Gay rights suffered a serious blow this week as a California state appeals court ruled that a private high school could expel students on the mere supposition that they might be gay. The ruling is the latest to try to define the boundaries between civil rights and the rights of private organizations to discriminate. To the LGBT community, however, this is a clear step backward.
The Fourth District Court of Appeals in San Bernardino, California ruled that California Lutheran High School in Riverside had the right to expel two girls administrators suspected of being gay. According to the court, a third student at the school had informed the administration of material on the girls' MySpace pages suggesting a romantic relationship. One girl's page gave her screen name as "Scandalous love!" and listed her social orientation as “bi”; the other went by "Truely [sic] in [heart emoticon] with you", and listed her sexual orientation as "not sure". The school's principal called the girls to his office and separately questioned them, asking them if they were "bi", if they had kissed, and if they had done anything "inappropriate". According to the principal, Gregory Bork, both girls confessed to being in love and to having hugged and kissed. Bork suspended both girls; a month later, the school’s directors permanently expelled them.
The girls' families sued under California's Unruh Civil Rights Act, a law that prevents for-profit businesses from arbitrarily discriminating against customers. The law was crafted to prevent service-oriented businesses from discriminating on the basis of race, but has been expanded in recent years by both the California legislature and legal interpretation to cover discrimination on the basis of other factors, such as age or sexual orientation. Last year, a state appeals court used this law as the basis of a ruling stating that a private fertility clinic could not use religious beliefs as a reason for refusing to treat a lesbian woman. On the other hand, California Lutheran defended itself by reference to a 1998 state Supreme Court decision ruling that the Boy Scouts could refuse to admit gays and lesbians.
The San Bernardino court's three sitting justices ruled unanimously in favor of the school on the grounds that religious schools, though private organizations, are not businesses in the usual sense of the term, since their purpose is exclusively religious. Said Justice Betty Richli in the ruling, "The whole purpose of sending one's child to a religious school is to ensure that he or she learns even secular subjects within a religious framework; otherwise, merely supplementing the child’s secular education with Sunday school or a religion class would suffice." As to the specific religious values in question, the court observed in its ruling that, "Lutherans believe that homosexuality is a sin. The School has a policy of refusing admission to homosexual students. Its ‘Christian Conduct' rule provided that a student could be expelled for engaging in immoral or scandalous conduct, whether on or off campus. This would include homosexual conduct." So, the court held, the school, as a primarily religious organization, was therefore not truly a business, and therefore could not be forced to admit gay students.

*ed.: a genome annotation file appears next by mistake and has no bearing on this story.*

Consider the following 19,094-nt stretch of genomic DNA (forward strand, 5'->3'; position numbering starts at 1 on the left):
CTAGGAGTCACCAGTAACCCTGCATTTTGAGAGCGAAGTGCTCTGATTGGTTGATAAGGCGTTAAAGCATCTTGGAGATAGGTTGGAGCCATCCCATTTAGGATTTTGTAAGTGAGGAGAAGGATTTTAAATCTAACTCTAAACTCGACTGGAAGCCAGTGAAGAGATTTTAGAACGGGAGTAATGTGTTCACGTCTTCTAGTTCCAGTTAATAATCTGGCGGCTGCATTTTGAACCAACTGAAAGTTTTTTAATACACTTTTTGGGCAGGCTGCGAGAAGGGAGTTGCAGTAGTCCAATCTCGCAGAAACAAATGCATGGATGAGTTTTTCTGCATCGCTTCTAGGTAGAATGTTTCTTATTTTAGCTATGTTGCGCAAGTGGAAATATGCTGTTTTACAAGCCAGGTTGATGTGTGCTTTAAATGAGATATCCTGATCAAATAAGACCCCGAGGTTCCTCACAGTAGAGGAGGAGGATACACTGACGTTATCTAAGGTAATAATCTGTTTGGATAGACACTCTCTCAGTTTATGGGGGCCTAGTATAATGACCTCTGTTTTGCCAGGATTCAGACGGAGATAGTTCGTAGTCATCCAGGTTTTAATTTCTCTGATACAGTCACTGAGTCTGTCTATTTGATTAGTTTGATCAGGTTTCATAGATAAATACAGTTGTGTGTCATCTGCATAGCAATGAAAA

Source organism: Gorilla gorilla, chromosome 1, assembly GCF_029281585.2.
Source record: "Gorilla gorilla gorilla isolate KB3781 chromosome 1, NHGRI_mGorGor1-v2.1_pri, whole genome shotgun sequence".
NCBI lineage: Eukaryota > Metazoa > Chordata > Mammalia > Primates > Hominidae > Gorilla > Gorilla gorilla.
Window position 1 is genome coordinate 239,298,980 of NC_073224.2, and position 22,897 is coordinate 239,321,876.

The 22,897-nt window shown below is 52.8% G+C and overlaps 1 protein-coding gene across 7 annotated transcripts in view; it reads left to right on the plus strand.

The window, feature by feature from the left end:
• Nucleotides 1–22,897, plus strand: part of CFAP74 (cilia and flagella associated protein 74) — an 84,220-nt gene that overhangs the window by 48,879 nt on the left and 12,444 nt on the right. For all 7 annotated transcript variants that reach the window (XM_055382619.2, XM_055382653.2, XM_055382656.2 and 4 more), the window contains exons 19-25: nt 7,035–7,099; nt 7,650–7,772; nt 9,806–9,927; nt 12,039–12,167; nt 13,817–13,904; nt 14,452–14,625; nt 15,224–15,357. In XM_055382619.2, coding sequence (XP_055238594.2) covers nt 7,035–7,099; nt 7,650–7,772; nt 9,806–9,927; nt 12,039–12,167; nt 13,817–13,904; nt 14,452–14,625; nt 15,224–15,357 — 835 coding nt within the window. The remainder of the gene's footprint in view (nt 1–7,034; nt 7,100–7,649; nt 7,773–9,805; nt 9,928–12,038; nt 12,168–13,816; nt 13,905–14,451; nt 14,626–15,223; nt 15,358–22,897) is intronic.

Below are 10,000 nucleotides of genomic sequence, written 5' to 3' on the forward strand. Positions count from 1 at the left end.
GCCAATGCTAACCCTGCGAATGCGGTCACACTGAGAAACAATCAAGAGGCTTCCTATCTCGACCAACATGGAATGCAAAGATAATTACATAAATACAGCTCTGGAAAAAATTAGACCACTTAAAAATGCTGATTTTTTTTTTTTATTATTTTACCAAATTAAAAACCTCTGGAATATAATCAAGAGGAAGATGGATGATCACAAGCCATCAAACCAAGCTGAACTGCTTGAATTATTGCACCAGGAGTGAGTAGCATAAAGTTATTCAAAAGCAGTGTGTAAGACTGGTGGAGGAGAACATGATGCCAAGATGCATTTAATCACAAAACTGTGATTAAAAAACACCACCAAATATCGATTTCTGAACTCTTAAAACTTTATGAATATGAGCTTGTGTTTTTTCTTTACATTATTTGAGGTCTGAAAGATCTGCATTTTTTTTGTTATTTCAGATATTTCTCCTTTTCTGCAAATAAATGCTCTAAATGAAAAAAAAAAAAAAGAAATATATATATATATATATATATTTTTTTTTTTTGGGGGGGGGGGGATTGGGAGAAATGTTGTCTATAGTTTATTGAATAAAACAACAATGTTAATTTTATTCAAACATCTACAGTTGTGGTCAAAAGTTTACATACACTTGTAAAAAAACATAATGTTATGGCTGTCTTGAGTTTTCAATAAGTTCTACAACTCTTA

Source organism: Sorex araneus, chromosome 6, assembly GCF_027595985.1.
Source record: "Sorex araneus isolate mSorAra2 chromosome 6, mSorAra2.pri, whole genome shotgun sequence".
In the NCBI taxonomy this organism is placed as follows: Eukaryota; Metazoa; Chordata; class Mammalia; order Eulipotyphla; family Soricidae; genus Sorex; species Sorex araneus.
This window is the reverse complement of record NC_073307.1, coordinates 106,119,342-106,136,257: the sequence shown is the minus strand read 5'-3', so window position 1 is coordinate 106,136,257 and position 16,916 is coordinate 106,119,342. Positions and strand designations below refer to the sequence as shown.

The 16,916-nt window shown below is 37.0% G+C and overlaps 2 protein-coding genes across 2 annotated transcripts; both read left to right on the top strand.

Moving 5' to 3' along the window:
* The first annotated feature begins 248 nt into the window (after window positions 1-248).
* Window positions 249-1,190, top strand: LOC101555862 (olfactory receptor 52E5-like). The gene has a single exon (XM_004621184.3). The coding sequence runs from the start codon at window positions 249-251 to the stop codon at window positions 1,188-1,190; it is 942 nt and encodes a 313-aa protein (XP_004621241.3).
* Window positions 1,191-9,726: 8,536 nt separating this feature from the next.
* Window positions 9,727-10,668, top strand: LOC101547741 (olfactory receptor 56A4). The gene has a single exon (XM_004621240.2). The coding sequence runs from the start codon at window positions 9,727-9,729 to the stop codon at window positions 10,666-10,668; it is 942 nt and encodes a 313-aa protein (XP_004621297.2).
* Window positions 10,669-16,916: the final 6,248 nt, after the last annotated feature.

The court was careful to point out the limited nature of its ruling, saying that, "We emphasize the narrow scope of our holding. We hold only that the School established, beyond a triable issue of fact, that it is not a business establishment within the meaning of the Unruh Act." Gay activists have nonetheless expressed serious concern over the ruling's implications. Kirk Hanson, a lawyer for the two girls, pointed out that, according to the ruling, "if you're a religious school, you can discriminate on any basis you want....It is almost like it could roll back 20 to 30 years of progress we have made in this area." He spoke of a possible appeal to the State Supreme Court, ensuring that the issue will not simply go away.